on The Importance of Elsewhere: Philip Larkin’s Photographs, by Richard Bradford (Frances Lincoln Ltd./Quarto Publishing USA)
The most well known photograph of Philip Larkin is a self-portrait he took in 1957 with his new Rolleiflex Automatic twin lens reflex and cable release, the same camera used by Brassai, Bill Brandt, and Lee Miller. Mark Hayworth-Booth, the Victoria and Albert Museum curator who provided the introduction to The Importance of Elsewhere, suggests that Larkin may have taken the shot to test his new equipment. I’m not so sure. As with his many other self-portraits, Larkin has readied himself: the hair neatly combed, the collar starched, the bowtie prim. The stare set with intention. The photo was taken in his bathroom; one can see, in the lower right-hand corner, the caps of two bottles, all that remains from the row of bath items cropped out of the shot.
Ten years ago, Richard Bradford published his Larkin biography First Boredom, Then Fear. He now recasts the key moments and relationships as a photographic narrative. Over 200 images are reproduced spanning Larkin’s life (1922-1985), taken by him, his family, friends, and lovers. The self-portraits alone hint at an accord between his poetry and photography. The text comprises a sturdy biography.
Writing to Robert Conquest in 1955, Larkin referred to his artistic pursuit for a “fuller and more sensitive response to life as it appears from day to day.” His famous ars poetica was “to construct a verbal device that would preserve an experience indefinitely by reproducing it in whoever read the poem.” His experience, that is, as if fixed in fixative like a developed negative.
Most professional art photographers disparage the supposed one-to-one correspondence between an image and the thing the light illuminates. But Larkin wasn’t a professional. Still, he was never far from a camera starting in his teens – a gift from his father coincident with the early deterioration of Larkin’s vision. He regarded his photos as “compositions,” and his practice of cropping the Rollei’s large 6x6 cm. negatives, displayed here on contact sheets, pares to the vital. He never worked in a darkroom and sent his negatives to local shops for processing. He never shot with a flash but his competency with the Rollei and Weston light meter allowed him to take long exposures.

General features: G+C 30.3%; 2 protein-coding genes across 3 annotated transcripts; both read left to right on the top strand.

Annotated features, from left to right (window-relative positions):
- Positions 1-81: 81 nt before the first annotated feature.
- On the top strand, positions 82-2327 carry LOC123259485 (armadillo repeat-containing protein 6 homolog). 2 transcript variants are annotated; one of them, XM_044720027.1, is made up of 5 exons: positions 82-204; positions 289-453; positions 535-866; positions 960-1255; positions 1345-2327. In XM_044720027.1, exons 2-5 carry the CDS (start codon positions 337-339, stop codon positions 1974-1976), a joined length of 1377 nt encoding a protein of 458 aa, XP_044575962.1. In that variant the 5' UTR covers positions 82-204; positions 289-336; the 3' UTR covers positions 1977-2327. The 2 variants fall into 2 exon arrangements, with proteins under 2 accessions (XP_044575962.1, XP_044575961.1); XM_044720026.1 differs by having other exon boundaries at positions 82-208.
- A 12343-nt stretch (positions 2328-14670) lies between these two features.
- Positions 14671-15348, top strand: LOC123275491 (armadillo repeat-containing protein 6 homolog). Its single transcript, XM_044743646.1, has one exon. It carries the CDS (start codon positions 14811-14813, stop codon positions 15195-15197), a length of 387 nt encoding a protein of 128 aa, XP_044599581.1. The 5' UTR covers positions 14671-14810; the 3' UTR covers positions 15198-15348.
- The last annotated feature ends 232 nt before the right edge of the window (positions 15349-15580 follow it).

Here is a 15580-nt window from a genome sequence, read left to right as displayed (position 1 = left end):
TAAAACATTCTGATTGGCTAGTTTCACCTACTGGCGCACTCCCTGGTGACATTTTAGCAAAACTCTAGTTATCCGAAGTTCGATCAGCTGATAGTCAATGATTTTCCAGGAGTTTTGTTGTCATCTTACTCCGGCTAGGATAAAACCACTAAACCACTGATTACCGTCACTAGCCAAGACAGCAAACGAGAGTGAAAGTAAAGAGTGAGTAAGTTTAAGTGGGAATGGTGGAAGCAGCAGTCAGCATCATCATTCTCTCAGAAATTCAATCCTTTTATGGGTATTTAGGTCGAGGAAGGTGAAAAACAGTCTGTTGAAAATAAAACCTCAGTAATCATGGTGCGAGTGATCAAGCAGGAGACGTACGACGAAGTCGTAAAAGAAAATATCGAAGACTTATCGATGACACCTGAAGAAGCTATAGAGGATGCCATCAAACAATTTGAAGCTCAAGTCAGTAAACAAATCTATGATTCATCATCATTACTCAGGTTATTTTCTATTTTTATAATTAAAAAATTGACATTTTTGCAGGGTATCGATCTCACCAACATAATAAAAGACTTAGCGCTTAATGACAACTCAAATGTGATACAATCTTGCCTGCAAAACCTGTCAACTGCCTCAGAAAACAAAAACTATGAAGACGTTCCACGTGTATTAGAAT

Haworth-Booth notes that even as late as 1953, Kenneth Clark, director of the National Gallery, claimed “it is the opinion held by many educated people that photography has nothing to do with art at all.” That same year, Larkin wrote the poem that would open The Less Deceived, “Lines on a Young Lady’s Photograph Album.” It begins:
At last you yielded up the album, which
Once open, sent me distracted. All your ages
Matt and glossy on the thick black pages!
Too much confectionery, too rich:
I choke on such nutritious images.
His “swivel eye hungers,” the images “strike at my control.” Then comes a claim and observation:
But o, photography! As no art is,
Faithful and disappointing! that records
Dull days as dull, and hold-it smiles as frauds,
And will not censor blemishes …
As no other art is. In the poem, “this one of you bathing” is the photograph of Winifred Arnott found here on page 97. As one reads Bradford’s chapters and peers at the photos, it becomes clear that Larkin was no hobbyist. The Rollei reinforced a philosophical and perceptual bias in Larkin. And so he made intimate, relaxed, slightly suggestive photos of his lovers Maeve Brennan and Monica Jones (shown above left). There are his shots of friend Kingsley Amis and others, and photos taken of him by his friends and lovers. There are pictures of the East Riding countryside and rural churches. Photos taken on holiday. A shot of his mother Eva taken in 1967 (“Sometimes I wonder if I‘m fond of my mother at all”). Larkin used his camera to document the building of the library at Hull University where he worked as librarian for 30 years until his death. His work as an archivist reflected his interest in the popular arts; Haworth-Booth says that Larkin acquired “a complete run of Picture Post (1938-57),” the photo magazine he read as a young man.
The final photo of Larkin in The Importance of Elsewhere was taken by Monica Jones on his fifty-fourth birthday in 1976. “The years between 1974 and 1978 saw the death of Larkin as a poet,” writes Bradford. None of his own photos of this period or his final years are included here, if there were any. Perhaps it is fitting, if not revealing, that his camera was put aside at the same time as his typewriter.
[Published November 5, 2015. 208 pages, $40.00 hardcover]